IAU experts made presentations on the institutional framework of Paris Region transport system and planning context, on the mobility and traffic data collection and applications, and specifically on the concept of mini roundabouts as a tool to improve road traffic efficiency and safety.
STIF (Ile-de-France’s Public Transport Organizing Authority) representative gave presentation of the Ile-de-France Mobility Plan (PDUIF), whereas the RATP Group representative targeted more specifically on trams and buses priority systems. The City of Paris was also invited to present urban logistics and goods distribution, the cycling planning policy and the Velib’ bike sharing system. The program included guided tours: a visit of the Bourdonnais Port (a best practice example of urban logistics in Paris), then a ride by Velib from our headquarters to an exhibition holding at the Pavillon de l’Arsenal, and a technical visit to the Parcival road traffic management center of the Val de Marne department located in Rungis.
What is CREATE about?
CREATE is a 36 months research project (2015-2018) funded by the European Commission under Horizon2020. It addresses the challenging problems of dealing with car use faced by most cities in Europe and beyond. CREATE’s main objective is to reduce road congestion in European cities, by encouraging a switch from cars to more sustainable transport modes.
The project will explore historical patterns of urban road traffic and car use, identify success factors in encouraging modal shift and lessons learnt in Western European capital cities, and work with Eastern Europe and Euro-med city partners to assist them in developing sustainable strategies. It will also identify ways to deal with the consequences of future population growth and associated mobility densification, through new technologies, business models and social practices.
Most cities around the world are at different stages of an evolutionary transport policy development process. The project promotes knowledge transfer to stage 1 cities and supports them in short-circuiting this evolutionary process, to become more liveable and sustainable. Additionally, stage 3 cities will exchange among themselves and work together on future solutions to move towards a stage 4. The CREATE project will provide stakeholders with concrete tools which can be used by mobility practitioners:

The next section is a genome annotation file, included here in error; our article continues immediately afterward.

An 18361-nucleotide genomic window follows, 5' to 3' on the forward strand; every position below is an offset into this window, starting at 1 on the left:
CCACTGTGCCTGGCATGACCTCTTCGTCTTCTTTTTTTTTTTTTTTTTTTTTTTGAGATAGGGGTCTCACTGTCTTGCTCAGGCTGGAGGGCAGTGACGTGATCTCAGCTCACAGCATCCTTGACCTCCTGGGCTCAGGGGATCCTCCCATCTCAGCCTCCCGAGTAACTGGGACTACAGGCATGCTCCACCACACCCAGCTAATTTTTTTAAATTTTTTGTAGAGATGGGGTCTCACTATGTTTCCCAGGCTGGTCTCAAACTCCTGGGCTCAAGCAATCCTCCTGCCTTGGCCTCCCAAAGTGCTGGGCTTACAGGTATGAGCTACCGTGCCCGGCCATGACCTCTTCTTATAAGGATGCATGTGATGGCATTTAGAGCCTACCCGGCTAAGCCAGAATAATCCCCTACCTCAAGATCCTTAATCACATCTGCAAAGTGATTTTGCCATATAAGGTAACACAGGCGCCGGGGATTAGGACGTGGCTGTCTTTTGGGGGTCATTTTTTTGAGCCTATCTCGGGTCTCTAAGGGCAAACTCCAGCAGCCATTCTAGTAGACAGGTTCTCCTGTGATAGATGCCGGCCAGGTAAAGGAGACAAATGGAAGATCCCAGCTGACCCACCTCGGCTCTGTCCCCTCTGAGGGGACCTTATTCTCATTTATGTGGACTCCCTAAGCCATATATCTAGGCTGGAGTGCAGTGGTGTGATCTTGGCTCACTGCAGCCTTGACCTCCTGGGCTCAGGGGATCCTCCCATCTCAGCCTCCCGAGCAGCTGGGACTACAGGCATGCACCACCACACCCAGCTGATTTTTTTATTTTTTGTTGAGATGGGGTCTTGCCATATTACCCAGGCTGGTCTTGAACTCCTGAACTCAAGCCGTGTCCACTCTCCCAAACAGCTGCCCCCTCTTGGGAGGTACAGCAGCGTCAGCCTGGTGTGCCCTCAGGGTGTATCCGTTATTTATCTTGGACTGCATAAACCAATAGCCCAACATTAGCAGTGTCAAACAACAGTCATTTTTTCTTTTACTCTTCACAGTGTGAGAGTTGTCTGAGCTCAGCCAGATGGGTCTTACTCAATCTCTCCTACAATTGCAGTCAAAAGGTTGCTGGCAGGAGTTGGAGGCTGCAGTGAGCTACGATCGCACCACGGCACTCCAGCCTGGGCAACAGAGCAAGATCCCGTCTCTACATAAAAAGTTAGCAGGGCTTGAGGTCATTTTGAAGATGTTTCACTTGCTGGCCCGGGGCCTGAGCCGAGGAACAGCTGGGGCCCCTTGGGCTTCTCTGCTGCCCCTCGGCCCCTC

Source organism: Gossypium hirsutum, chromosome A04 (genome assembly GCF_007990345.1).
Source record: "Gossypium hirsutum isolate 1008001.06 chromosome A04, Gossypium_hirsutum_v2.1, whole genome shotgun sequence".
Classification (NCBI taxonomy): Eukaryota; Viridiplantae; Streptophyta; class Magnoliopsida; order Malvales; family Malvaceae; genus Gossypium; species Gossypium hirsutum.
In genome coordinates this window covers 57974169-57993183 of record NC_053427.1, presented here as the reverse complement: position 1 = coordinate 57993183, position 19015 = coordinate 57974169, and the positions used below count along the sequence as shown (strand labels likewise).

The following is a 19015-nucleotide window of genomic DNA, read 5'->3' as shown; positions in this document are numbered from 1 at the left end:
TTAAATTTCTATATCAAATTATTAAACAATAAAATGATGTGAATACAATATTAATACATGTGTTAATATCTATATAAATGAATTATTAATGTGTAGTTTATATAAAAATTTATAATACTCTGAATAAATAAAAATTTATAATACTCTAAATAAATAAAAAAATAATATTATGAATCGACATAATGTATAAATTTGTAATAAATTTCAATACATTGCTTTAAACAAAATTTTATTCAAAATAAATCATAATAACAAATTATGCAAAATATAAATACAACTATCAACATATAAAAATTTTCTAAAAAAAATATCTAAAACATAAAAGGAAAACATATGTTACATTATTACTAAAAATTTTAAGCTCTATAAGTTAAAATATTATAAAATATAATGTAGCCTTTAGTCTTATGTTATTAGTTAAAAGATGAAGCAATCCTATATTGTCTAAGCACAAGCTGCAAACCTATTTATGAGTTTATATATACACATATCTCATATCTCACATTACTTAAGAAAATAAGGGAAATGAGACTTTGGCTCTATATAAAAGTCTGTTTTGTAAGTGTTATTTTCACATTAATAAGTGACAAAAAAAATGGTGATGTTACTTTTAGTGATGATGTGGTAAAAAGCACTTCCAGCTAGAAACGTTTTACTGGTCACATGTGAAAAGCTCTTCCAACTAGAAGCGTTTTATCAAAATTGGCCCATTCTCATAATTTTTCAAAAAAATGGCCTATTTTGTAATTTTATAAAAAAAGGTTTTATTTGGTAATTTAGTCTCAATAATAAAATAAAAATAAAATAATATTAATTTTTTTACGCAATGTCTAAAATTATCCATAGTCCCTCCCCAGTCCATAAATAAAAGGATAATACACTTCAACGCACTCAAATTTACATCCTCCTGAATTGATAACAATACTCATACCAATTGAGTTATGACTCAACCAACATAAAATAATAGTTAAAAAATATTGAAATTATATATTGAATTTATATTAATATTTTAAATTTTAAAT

- Developing effective and acceptable policies;
- Peer-to-peer exchange;
- Exploitation plans.
CREATE consortium gathers 18 partners including five Eastern European and Euro-Med cities currently in Stage 1 and five Western European cities in Stage 3 working with a wider network of EUROCITIES’ members:
- University College London (UCL), UK
- BOKU, Vienna, Institute for Transport Studies, Austria
- EIP Bucharest (SME), Romania
- EUROCITIES ASBL, Belgium
- Fondation Nationale des Sciences Politiques (FNSP), France
- IAU île-de-France
- INRIX UK Ltd (SME), UK
- COWI, Denmark
- Vectos UK (SME), UK
- City of Berlin, Germany
- City of Copenhagen (CPH), Denmark
- Transport for London (TFL), UK
- Adana Metropolitan Municipality (AMM), Turkey
- Greater Amman Municipality (GAM), Jordany
- City of Bucharest (PMB), Romania
- City of Skopje, Macedonia
- City of Tallinn (TLN), Estonia
- Technishe Universitaet Dresden, Germany